A decision by the World Trade Organization (WTO) could cause significant economic repercussions for U.S. manufacturing and agriculture, unless Congress intervenes. Today the WTO released a compliance panel report finding the U.S. Country of Origin Labeling (COOL) rule on muscle cuts of meat violates U.S. international trade obligations.
In response, a broad coalition of U.S. industries called on Congress to immediately authorize and direct the Secretary of Agriculture to rescind elements of COOL that have been determined to be noncompliant with international trade obligations by a final WTO adjudication. If the final ruling finds the U.S. in noncompliance, Canada and Mexico will have the opportunity to retaliate against U.S. goods resulting in lost sales in the billions and put thousands of jobs at risk.
"Canada and Mexico are the two largest markets for U.S. exports," said U.S. Chamber of Commerce Senior Vice President for International Policy John Murphy. "The disruption of these trade ties by WTO noncompliance and the resulting retaliation by our North American neighbors will have a devastating economic impact on U.S. industries including food production, agriculture, and manufacturing."
Canada and Mexico challenged the revised COOL rule in the WTO shortly after the USDA issued a revised rule. They argued that COOL has a trade-distorting impact by reducing the value and number of cattle and hogs shipped to the U.S. market, thus violating the WTO Technical Barriers to Trade Agreement.
The coalition sent a letter to the leaders of the House and Senate Agriculture Committees in June asking members to take action.
"If Congress fails to ensure that U.S. COOL requirements comply with our international obligations, U.S. jobs and manufacturing will be put at risk," said Linda Dempsey, Vice President of International Economic Affairs at the National Association of Manufacturers. "The United States helped create the WTO to ensure that all countries play by the rules. U.S. leadership in complying with our own obligations is critical to the United States' ability to address effectively unfair and WTO-violative trade barriers by our trading partners around the world."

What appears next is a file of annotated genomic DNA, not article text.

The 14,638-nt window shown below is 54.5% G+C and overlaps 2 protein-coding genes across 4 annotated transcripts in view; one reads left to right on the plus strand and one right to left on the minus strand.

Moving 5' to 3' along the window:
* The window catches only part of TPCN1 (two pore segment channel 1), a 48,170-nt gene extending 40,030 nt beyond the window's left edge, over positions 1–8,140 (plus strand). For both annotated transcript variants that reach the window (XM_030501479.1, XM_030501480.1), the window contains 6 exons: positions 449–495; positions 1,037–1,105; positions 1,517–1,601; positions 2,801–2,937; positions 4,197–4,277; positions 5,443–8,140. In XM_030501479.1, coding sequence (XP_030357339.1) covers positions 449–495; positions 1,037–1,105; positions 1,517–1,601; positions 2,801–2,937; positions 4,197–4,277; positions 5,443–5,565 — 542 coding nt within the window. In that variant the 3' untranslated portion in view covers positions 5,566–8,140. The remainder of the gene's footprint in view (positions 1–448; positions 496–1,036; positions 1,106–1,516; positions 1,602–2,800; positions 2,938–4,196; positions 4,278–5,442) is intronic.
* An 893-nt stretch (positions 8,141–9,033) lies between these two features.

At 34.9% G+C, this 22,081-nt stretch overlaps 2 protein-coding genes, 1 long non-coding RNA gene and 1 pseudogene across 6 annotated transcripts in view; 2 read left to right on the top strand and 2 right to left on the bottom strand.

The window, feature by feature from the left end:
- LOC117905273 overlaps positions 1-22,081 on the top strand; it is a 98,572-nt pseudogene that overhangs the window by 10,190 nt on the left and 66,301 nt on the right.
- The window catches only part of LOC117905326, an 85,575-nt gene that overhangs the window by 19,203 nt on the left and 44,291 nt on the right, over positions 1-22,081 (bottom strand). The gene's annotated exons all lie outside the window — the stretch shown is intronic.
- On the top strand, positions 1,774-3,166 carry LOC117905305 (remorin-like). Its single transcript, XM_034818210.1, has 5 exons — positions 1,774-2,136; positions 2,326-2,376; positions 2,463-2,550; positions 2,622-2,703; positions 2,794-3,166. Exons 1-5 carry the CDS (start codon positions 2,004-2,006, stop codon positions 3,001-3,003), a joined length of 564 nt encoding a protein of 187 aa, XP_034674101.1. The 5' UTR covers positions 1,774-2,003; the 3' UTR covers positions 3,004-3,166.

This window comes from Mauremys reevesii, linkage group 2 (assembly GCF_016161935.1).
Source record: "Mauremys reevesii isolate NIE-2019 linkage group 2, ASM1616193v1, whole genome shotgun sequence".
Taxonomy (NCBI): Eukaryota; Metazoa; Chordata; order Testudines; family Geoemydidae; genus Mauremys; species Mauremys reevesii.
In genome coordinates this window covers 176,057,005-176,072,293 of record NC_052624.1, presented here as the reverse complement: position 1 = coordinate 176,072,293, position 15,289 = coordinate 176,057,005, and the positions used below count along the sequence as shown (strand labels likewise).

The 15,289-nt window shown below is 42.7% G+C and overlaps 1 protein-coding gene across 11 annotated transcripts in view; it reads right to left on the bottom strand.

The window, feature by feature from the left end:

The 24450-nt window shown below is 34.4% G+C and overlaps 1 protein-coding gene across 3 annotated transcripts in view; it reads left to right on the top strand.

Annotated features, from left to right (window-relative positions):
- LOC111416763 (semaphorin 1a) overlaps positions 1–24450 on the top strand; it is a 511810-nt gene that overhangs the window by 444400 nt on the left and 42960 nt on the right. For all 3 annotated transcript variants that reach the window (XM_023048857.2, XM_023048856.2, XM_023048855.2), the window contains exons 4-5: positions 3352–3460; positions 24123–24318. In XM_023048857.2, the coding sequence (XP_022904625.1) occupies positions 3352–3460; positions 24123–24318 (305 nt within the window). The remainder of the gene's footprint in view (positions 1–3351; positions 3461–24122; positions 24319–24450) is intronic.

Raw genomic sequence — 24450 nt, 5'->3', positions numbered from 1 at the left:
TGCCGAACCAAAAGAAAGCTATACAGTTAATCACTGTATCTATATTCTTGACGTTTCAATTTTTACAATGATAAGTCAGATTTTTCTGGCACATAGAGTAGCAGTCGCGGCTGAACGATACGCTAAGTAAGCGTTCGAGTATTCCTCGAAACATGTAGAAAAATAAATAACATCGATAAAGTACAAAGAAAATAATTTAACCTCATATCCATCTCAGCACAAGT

The WTO dispute settlement body adopted the Appellate Body report and the panel report in July 2012 which ruled against a previous version of the COOL rule. It found that the COOL rule treated imported livestock less favorably than U.S. livestock (particularly in the labeling of beef and pork muscle cuts), and did not meet its objective to provide complete information to consumers on the origin of meat products. The international trade body gave the U.S. until May 23, 2013, to bring the rule into WTO compliance. It is that revised rule on which the WTO ruled today and that the coalition is seeking to suspend.
A compilation of products likely to be targeted by Canada and Mexico and the potential economic impact for each state can be found on an interactive map at COOLReform.com.
Source: COOL Reform Coalition